Yates recalls that as a changing point in his career.

“It’s not that I wasn’t (already) motivated, but I needed to get a little more disciplined, I needed to get better at my workouts and actually go be a big league baseball player.

“I think from that point on, it was one of the harder decisions I ever made: to leave home and not be able to come back to Kaua‘i when the season’s done,” he adds. “I have a lot of fun when I’m on the island, surf all the time. I’m as happy as I can be, but I think I switched that gear and (it) was something I had to give up to keep chasing this dream.”

During the offseason, Yates resides in Arizona with his wife Ashlee and their two children. It allows him to play the sport he loves at the highest level.

“I love to play baseball, and I don’t want to settle for what I’ve got. I want to keep going and try to push myself,” he continues. “I don’t think anybody pushes me more than I push myself. I don’t just want to be in the big leagues, I want to stay in the big leagues; I think that’s one of the things that has changed in the last few years. Instead of just being satisfied to be there, now I want to be one of the best.”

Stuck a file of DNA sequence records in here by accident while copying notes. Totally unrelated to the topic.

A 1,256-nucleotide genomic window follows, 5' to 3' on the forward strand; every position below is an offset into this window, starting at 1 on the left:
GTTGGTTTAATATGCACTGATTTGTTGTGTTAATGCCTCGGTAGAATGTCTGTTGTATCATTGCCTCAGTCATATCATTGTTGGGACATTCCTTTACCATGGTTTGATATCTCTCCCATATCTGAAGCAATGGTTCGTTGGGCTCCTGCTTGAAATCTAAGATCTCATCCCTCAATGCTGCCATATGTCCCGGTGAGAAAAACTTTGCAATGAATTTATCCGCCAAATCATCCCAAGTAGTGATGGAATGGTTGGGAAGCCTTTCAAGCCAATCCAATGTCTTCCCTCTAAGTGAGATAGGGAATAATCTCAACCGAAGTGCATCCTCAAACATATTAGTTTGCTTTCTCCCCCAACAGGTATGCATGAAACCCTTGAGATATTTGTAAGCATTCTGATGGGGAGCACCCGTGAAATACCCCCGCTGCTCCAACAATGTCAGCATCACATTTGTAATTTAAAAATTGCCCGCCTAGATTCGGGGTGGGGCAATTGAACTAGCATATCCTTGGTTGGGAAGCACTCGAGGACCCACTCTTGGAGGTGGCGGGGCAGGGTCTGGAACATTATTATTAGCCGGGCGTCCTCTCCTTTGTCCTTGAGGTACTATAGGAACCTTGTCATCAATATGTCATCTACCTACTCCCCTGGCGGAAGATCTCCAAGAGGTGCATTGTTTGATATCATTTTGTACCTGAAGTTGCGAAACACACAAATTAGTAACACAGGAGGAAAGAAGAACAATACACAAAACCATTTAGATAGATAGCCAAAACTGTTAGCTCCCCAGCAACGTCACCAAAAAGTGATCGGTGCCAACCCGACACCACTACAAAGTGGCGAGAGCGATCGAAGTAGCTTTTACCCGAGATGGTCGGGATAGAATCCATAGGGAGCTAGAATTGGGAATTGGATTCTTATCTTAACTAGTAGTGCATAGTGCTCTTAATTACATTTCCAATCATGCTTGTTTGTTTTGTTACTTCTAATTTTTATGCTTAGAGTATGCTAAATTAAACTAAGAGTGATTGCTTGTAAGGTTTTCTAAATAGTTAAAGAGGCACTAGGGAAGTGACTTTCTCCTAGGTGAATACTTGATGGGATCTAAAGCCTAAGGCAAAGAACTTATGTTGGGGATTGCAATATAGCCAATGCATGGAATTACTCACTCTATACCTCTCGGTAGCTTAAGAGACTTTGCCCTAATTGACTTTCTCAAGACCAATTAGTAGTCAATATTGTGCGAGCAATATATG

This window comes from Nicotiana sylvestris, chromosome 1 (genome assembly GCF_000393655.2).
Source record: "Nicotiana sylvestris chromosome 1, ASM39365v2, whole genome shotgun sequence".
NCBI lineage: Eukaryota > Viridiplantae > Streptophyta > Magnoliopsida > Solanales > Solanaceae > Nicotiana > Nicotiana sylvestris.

Part of being the best, he adds, is giving back to others, especially the younger generation.

To that end, Yates and brother Tyler hosted their first Yates Baseball Clinic for pitchers and catchers (ages 9-18) back on Nov. 2 for kids in Kōloa Youth Baseball Association. They were joined by guest coaches like Texas Ranger third baseman/catcher Isaiah Kiner Falefa, and former MLB pitchers Paul Ah Yat, Kanekoa Texeria and Shane Komine.

The clinic was free of charge for the 100 keiki participants.

For the kids participating in the clinic that day, Yates offered this sage advice: “Chase your dreams and believe in yourself. Anything you want in life that’s worth doing ain’t easy. That’s no different from being a fireman or a police officer, or anything like that: Nothing’s ever easy. If you want it, you have to go and do it. Don’t ever let anybody tell you that you can’t do anything.”